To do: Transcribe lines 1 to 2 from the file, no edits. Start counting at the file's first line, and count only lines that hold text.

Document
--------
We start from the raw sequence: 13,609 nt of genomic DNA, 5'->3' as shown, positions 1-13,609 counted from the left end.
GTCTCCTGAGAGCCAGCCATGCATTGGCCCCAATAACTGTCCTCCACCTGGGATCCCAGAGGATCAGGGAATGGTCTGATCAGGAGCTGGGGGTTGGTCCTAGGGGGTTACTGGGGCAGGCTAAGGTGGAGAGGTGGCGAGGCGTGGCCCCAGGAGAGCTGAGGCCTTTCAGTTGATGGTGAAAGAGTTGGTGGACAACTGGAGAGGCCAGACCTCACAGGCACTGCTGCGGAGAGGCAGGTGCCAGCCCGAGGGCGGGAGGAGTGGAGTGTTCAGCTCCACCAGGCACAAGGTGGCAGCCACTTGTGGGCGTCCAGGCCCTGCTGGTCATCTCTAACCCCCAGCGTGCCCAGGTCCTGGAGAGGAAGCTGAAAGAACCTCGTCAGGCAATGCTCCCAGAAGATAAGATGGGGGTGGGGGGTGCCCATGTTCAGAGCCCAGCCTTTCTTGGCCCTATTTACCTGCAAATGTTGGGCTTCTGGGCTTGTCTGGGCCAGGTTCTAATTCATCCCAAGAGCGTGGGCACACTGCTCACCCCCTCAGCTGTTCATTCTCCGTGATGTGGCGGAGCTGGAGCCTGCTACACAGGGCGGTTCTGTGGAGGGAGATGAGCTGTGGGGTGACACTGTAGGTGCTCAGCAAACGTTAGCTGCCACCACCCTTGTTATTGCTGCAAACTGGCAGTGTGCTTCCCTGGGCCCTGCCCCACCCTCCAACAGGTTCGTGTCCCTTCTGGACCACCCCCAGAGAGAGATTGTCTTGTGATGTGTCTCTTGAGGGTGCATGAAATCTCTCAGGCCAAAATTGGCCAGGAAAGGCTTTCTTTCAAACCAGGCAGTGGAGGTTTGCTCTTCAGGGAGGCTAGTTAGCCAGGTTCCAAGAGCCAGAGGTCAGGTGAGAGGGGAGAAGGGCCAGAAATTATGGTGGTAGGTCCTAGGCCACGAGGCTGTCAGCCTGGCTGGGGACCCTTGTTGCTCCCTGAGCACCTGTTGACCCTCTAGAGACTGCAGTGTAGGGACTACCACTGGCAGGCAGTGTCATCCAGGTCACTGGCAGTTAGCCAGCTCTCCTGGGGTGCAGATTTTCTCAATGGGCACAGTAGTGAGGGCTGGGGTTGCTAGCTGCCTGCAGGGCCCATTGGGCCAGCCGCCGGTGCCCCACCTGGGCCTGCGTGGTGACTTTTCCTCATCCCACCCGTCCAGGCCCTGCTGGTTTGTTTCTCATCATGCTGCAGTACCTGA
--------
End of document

We start from the raw sequence: 13,609 nt of genomic DNA, 5'->3' as shown, positions 1-13,609 counted from the left end.
GTCTCCTGAGAGCCAGCCATGCATTGGCCCCAATAACTGTCCTCCACCTGGGATCCCAGAGGATCAGGGAATGGTCTGATCAGGAGCTGGGGGTTGGTCCTAGGGGGTTACTGGGGCAGGCTAAGGTGGAGAGGTGGCGAGGCGTGGCCCCAGGAGAGCTGAGGCCTTTCAGTTGATGGTGAAAGAGTTGGTGGACAACTGGAGAGGCCAGACCTCACAGGCACTGCTGCGGAGAGGCAGGTGCCAGCCCGAGGGCGGGAGGAGTGGAGTGTTCAGCTCCACCAGGCACAAGGTGGCAGCCACTTGTGGGCGTCCAGGCCCTGCTGGTCATCTCTAACCCCCAGCGTGCCCAGGTCCTGGAGAGGAAGCTGAAAGAACCTCGTCAGGCAATGCTCCCAGAAGATAAGATGGGGGTGGGGGGTGCCCATGTTCAGAGCCCAGCCTTTCTTGGCCCTATTTACCTGCAAATGTTGGGCTTCTGGGCTTGTCTGGGCCAGGTTCTAATTCATCCCAAGAGCGTGGGCACACTGCTCACCCCCTCAGCTGTTCATTCTCCGTGATGTGGCGGAGCTGGAGCCTGCTACACAGGGCGGTTCTGTGGAGGGAGATGAGCTGTGGGGTGACACTGTAGGTGCTCAGCAAACGTTAGCTGCCACCACCCTTGTTATTGCTGCAAACTGGCAGTGTGCTTCCCTGGGCCCTGCCCCACCCTCCAACAGGTTCGTGTCCCTTCTGGACCACCCCCAGAGAGAGATTGTCTTGTGATGTGTCTCTTGAGGGTGCATGAAATCTCTCAGGCCAAAATTGGCCAGGAAAGGCTTTCTTTCAAACCAGGCAGTGGAGGTTTGCTCTTCAGGGAGGCTAGTTAGCCAGGTTCCAAGAGCCAGAGGTCAGGTGAGAGGGGAGAAGGGCCAGAAATTATGGTGGTAGGTCCTAGGCCACGAGGCTGTCAGCCTGGCTGGGGACCCTTGTTGCTCCCTGAGCACCTGTTGACCCTCTAGAGACTGCAGTGTAGGGACTACCACTGGCAGGCAGTGTCATCCAGGTCACTGGCAGTTAGCCAGCTCTCCTGGGGTGCAGATTTTCTCAATGGGCACAGTAGTGAGGGCTGGGGTTGCTAGCTGCCTGCAGGGCCCATTGGGCCAGCCGCCGGTGCCCCACCTGGGCCTGCGTGGTGACTTTTCCTCATCCCACCCGTCCAGGCCCTGCTGGTTTGTTTCTCATCATGCTGCAGTACCTGA